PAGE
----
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Pioneering journalist to address industry’s future

By Billy O'Keefe

MICHELLE D. ANDERSON / The Working Press
Charlayne Hunter-Gault likes a newspaper in her hand.
“I like the way it feels and how it crinkles,” said Hunter-Gault, who also reads news on the Web.
The pioneering journalist will speak at the 2 p.m. Saturday super session about protecting journalism’s future.
“We can’t just let things just happen to us,” she said. “We need to be vigilant in our profession. This is a critical turning point. We need to be extremely conscious and extremely alert.”
These days, Hunter-Gault is working on independent projects. She produced a six-part series for National Public Radio this summer titled, “South Africa at a Crossroads.”
She has done work for TheRoot.com, a Washington Post Co. affiliated Web site serving news, culture and perspectives to African-Americans, and an article for Essence magazine on Sen. Barack Obama and the Civil Rights Movement legacy.
Hunter-Gault made civil rights history herself as the first African American woman to graduate from the University of Georgia in 1962. Since then, she has established herself as a sought after journalist and speaker.
In 1968, she began work at The New York Times as part of a pioneering group of black journalists to join the staff. For 14 years, she worked as the chief national correspondent for “The Newshour with Jim Lehrer” on PBS. While based in Johannesburg, South Africa, she worked for CNN and NPR. During her time at PBS, Hunter-Gault published “In My Place,” a memoir about her childhood and young adulthood.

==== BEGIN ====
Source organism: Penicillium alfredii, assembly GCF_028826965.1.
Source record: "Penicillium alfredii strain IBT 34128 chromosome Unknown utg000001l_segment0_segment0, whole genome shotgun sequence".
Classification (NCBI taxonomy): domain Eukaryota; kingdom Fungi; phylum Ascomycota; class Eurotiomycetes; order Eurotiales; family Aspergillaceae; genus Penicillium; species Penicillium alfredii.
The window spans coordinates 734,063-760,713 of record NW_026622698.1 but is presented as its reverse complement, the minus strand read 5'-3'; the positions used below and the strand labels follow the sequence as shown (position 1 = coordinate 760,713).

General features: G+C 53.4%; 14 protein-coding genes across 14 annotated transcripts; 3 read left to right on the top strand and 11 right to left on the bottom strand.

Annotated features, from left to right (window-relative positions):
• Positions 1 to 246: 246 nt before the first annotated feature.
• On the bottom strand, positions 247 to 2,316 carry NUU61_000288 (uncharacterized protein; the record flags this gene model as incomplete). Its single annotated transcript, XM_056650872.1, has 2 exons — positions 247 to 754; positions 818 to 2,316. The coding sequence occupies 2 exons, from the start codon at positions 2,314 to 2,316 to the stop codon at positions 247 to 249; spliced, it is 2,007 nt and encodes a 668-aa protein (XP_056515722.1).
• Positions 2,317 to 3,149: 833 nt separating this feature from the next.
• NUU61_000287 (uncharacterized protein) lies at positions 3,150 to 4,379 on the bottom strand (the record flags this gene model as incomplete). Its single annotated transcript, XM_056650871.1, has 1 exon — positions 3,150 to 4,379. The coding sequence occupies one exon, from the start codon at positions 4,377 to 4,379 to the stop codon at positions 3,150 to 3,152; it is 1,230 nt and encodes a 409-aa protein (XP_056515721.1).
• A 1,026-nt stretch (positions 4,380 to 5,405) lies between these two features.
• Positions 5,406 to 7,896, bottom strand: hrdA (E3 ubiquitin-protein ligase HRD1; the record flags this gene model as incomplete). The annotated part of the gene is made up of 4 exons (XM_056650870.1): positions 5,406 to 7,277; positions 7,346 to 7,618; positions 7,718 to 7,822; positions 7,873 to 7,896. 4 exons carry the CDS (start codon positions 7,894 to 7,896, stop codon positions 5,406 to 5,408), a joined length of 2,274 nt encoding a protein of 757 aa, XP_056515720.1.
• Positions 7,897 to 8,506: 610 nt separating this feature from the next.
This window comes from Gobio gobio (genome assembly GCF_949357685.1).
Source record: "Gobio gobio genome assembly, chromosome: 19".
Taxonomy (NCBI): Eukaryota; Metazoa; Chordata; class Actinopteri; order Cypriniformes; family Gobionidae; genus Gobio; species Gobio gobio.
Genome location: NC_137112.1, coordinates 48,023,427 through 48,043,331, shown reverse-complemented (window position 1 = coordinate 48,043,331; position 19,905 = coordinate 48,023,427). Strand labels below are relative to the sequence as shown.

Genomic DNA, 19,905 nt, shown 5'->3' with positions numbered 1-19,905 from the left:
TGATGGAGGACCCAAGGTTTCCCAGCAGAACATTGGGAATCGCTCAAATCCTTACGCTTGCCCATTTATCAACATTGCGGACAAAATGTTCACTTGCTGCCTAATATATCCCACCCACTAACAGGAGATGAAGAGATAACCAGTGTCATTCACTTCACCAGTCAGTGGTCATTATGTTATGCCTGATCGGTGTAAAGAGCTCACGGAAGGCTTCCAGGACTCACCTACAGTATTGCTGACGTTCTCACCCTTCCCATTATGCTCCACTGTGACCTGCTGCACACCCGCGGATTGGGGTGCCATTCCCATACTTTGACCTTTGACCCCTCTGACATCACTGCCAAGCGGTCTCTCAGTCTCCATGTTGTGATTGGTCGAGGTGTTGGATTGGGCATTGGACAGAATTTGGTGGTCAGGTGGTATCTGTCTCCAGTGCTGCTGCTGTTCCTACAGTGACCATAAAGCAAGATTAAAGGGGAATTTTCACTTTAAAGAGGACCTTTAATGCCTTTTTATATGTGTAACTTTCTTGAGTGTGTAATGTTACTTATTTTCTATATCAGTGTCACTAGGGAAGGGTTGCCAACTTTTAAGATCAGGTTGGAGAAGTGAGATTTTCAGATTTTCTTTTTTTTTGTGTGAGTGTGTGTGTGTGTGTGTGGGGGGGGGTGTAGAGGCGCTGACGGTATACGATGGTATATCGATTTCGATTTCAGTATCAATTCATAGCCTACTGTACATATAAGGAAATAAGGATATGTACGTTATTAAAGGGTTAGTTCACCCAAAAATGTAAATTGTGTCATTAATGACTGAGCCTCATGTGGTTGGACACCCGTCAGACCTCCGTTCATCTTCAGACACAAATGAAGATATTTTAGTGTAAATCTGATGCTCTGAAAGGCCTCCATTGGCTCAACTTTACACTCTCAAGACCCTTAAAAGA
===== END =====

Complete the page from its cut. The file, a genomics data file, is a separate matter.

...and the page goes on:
She has also worked as a staff writer for The New Yorker and Trans-Action magazines. She has earned several awards including two Emmys, a Peabody and the 1986 “Journalist of the Year” award from the National Association of Black Journalists.
Her second book, “New News Out of Africa,” is a memoir and an analysis. Despite media reports to the contrary, there is good news in Africa.
“A lot of people don’t understand the changes going on in Africa. I think a lot people see Africa through a prism of ‘The Four D’s, which is death, disaster, disease and despair,” she said.
Hunter-Gault says the industry needs more diversity and balanced coverage of world events.
The 66-year-old demonstrated her dedication to the industry by immersing herself in all things Africa, said Paul Delaney, former national correspondent and deputy national editor for The New York Times.
“We who see the work, the finished product, have no idea of what the demands are in this field. … It’s a big demand and I think she has met all of those demands successfully,” Delaney said.